Author: Larry Cohen
Date of publish: 11/01/2021
During the Covid period where everyone was playing online, I received numerous cases to review. Accusations of "self-kbbitzing" or being on the phone with one's partner were rampant. One player was recorded for this action: Holding
he opened 1. Partner responded 1 and he rebid 2. Partner now bid 2. What would you do? I think 3 or 3 are the main possibilities. This player jumped to 3NT. He caught partner with a suitable dummy with diamonds stopped. 3NT is a terrible bid, but you can't convict a player based on only one such action. Maybe he was just an inexperienced player, or made a bad bid. Anyway, this was the Real Deal:
The teacher in me saw an opportunity. The start of 1-1-2 is fine. But South's 2 makes no sense. There is no 4-4 spade fit (North would have rebid 1 with 4), so South has an easy 3NT call at his second turn.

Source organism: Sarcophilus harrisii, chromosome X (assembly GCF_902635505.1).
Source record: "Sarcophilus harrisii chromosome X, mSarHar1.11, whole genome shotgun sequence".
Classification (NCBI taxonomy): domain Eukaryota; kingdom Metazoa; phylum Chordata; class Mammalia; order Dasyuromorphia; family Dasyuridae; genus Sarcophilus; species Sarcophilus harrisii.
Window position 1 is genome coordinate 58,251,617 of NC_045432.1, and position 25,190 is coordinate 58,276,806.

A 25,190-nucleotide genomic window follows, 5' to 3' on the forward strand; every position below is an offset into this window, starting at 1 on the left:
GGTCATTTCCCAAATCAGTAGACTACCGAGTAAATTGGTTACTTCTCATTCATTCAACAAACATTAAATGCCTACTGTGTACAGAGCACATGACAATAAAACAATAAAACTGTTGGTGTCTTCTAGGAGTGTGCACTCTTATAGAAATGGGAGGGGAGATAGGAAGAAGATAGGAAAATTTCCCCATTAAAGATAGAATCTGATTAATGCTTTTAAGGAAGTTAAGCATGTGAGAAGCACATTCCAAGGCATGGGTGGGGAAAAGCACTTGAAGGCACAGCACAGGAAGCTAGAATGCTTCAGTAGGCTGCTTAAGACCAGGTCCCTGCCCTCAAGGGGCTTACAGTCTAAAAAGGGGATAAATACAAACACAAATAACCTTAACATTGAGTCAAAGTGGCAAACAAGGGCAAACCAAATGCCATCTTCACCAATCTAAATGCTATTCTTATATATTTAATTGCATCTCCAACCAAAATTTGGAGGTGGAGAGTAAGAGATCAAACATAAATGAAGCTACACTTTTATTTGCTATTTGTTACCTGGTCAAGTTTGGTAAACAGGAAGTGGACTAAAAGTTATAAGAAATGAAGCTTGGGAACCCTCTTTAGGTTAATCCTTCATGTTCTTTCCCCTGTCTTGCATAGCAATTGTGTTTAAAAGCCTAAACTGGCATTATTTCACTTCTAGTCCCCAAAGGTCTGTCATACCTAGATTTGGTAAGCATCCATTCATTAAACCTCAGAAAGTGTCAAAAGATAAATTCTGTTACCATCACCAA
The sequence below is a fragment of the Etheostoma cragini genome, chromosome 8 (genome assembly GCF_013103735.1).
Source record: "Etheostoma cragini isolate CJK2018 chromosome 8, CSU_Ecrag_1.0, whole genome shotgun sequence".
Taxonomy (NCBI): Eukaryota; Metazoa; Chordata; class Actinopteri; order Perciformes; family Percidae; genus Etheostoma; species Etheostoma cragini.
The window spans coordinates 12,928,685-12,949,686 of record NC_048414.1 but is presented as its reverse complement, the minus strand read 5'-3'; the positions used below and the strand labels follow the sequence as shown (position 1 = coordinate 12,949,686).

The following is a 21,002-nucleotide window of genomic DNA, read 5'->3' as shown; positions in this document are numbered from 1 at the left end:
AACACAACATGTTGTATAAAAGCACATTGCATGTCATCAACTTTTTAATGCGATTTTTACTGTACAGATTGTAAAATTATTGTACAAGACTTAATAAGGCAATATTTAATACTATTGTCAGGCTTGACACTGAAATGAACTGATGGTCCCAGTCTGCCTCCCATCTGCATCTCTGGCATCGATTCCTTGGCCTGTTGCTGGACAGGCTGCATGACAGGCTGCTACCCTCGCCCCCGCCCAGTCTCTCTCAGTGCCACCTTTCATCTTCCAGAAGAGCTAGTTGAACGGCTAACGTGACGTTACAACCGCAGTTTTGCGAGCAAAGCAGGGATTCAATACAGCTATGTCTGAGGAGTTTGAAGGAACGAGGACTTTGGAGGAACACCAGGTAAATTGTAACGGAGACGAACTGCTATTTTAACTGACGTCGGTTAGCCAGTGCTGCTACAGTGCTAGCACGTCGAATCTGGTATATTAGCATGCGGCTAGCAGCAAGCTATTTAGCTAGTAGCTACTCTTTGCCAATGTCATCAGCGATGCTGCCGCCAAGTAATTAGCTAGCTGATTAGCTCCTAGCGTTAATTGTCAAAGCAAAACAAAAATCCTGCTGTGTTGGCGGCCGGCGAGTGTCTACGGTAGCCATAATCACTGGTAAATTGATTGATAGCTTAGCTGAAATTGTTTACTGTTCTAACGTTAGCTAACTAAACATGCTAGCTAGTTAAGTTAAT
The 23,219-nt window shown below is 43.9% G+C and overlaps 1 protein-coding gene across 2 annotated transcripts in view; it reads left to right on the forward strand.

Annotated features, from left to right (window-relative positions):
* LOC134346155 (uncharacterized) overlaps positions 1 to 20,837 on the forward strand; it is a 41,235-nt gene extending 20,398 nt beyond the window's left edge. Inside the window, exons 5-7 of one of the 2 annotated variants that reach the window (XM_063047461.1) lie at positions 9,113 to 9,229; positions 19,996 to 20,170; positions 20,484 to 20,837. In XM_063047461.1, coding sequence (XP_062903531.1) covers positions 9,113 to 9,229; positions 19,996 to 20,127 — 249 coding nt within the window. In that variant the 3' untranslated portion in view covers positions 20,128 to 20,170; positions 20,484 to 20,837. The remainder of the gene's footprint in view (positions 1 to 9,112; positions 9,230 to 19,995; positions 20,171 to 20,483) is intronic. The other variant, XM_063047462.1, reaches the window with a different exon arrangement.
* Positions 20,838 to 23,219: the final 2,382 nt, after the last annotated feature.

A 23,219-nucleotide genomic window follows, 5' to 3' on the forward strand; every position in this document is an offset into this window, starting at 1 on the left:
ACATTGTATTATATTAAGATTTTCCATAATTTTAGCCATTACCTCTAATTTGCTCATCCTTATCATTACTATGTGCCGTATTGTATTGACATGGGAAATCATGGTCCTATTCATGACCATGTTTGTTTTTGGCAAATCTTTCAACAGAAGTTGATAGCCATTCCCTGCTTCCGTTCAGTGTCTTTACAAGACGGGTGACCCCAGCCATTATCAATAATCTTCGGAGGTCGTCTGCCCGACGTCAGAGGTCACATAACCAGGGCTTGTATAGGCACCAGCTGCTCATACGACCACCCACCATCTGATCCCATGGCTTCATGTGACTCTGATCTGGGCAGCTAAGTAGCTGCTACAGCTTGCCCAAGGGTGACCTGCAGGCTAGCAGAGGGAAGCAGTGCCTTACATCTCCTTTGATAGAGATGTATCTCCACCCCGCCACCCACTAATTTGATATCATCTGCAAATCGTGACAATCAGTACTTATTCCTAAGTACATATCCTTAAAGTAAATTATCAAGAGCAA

West would lead the 7 (4th best) and East would play the Q.
Now what? If South takes the K and works on clubs, East gets in and plays another diamond, down one.
This is a safe-hand/danger-hand lesson. Declarer has to realize that East is the danger hand. If South wins trick one and then East gets in and plays another diamond (and they are as shown), he is down. So, he should holdup on the first diamond. If they turn out to be 4-3, no problem.
Once East wins the first trick, there is no winning defense. Declarer will eventually work on clubs and easily make his contract. (If after the Q wins and diamonds get cleared, declarer later plays the K and takes a finesse to the J, not caring if it loses).
What about winning the first trick and playing A, K and another club? That will work if East started with any doubleton club (or singleton 10), but why rely on this when the indicated line works on most normal layouts.
After the actual jump to 3NT by North, East led a spade and declarer had no problems.